Myanmar is in need of a structural transformation from an agrarian economy to one based more on a mix of modern activities, including manufacturing and services. Modernising the agricultural sector by building linkages to complementary non-agricultural activities – an “agricultural value chain” approach – could set in motion this process of structural transformation. Furthermore, given Myanmar’s level of economic development, its large rural population and the weight of agriculture in the economy, a development strategy that puts agriculture and rural development at its core has the potential to make a significant positive impact for millions. This third report of the Multi-dimensional Review of Myanmar synthesises the findings and recommendations from the first two reports according to the following priorities as defined by stakeholders in Myanmar: supporting the agri-food sector’s ability to respond to market demand for quality products; introducing innovative models of delivering extension services and training to upgrade agronomic and technical skills; providing the conditions for a vibrant financial system that meet the needs of rural areas; strengthening land rights; engaging citizens in the policy making process; and managing and maximising the benefits of emigration from rural areas.
These ready-made tables and charts provide for snapshot of aid (Official Development Assistance) for all DAC Members as well as recipient countries and territories. Summary reports by regions (Africa, America, Asia, Europe, Oceania) and the world are also available.
Building on an initial assessment of constraints to development in Myanmar (Volume 1), this second volume provides analysis and policy recommendations in three key areas: structural transformation, education and skills, and financing development. It finds that Myanmar faces a crucial few years to shape growth towards a higher, more sustainable and equitable trajectory. To succeed, it will require a transformation of the economy from an agrarian base reliant on small-scale agriculture at present towards a broad range of modern activities. Building up the right skills in the workforce will be essential to support this structural transformation. Myanmar’s transformation will also depend upon how effectively the country can mobilise and allocate the financial resources needed to support its development, which could amount to as much as an additional 5-10% of GDP on average over the next two decades.
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Emerging Asia to see healthy medium-term growth but institutional reforms will be critical for future, says the OECD Development Centre in the latest Economic Outlook for Southeast Asia, China and India 2015.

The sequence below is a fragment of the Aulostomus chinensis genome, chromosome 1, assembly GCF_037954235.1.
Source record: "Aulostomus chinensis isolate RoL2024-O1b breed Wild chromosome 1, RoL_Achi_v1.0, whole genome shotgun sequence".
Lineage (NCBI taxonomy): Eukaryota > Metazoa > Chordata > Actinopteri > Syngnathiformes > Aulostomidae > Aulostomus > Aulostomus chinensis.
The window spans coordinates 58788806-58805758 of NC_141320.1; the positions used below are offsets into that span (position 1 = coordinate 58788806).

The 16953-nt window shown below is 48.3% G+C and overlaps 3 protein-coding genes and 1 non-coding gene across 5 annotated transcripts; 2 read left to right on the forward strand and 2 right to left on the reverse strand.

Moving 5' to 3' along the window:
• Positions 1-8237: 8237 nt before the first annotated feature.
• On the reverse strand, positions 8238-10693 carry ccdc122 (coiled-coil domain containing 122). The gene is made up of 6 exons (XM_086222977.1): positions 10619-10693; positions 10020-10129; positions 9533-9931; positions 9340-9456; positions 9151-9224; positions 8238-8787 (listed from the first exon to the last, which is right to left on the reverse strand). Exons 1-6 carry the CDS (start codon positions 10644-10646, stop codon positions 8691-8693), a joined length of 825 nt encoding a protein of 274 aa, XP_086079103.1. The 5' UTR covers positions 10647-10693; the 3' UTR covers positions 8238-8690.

The Myanmar government, in partnership with the OECD and ASEAN, has undertaken a review of its investment policies as part of an active programme of investment policy reforms to make the country a more attractive destination for investors.
Myanmar faces a crucial few years to come to ignite economic growth and embark on a higher, more sustainable and more equitable development trajectory. The challenge is even more important as the country’s population will start ageing in 2017, says the Multi-dimensional Review of Myanmar: Initial Assessment.
This volume is the first of the OECD Development Pathways, a new series that looks at multiple development objectives beyond an exclusive focus on growth. The series starts with Myanmar, a country to be covered for the first time by the OECD. This initial assessment shows that Myanmar’s success in achieving stable and sustainable growth will depend vitally on its ability to develop the institutional and social capital necessary to maintain macroeconomic and financial stability, to ensure the rule of law, to achieve environmentally sustainable development and to create an enabling environment for the private sector. To be sustainable, growth also needs to be more equitable and inclusive. Seizing the momentum created by the country’s opening and internal peace process will be imperative. Moreover, Myanmar’s increasing population provides a demographic dividend which needs to be reaped in the next couple of decades to boost the potential of the economy. After that, the population will begin ageing and Myanmar risks getting old before the incomes and living standards of its people can significantly improve.
Myanmar faces a crucial few years to come to ignite economic growth and embark on a higher, more sustainable and more equitable development trajectory. The challenge is even more important as the country’s population will start ageing in 2017, says the Multi-dimensional Review of Myanmar: Initial Assessment which was launched by the OECD and UNESCAP in Yangon.
The charts show for each of the following countries and territories, and for the years 2009-2011: net ODA receipts, top ten donors of gross ODA, population and GNI per capita and bilateral ODA by sector.
The Aid for Trade at a Glance 2009: Maintaining Momentum report presents the results of the second monitoring exercise of the Aid for Trade Initiative and documents its success so far.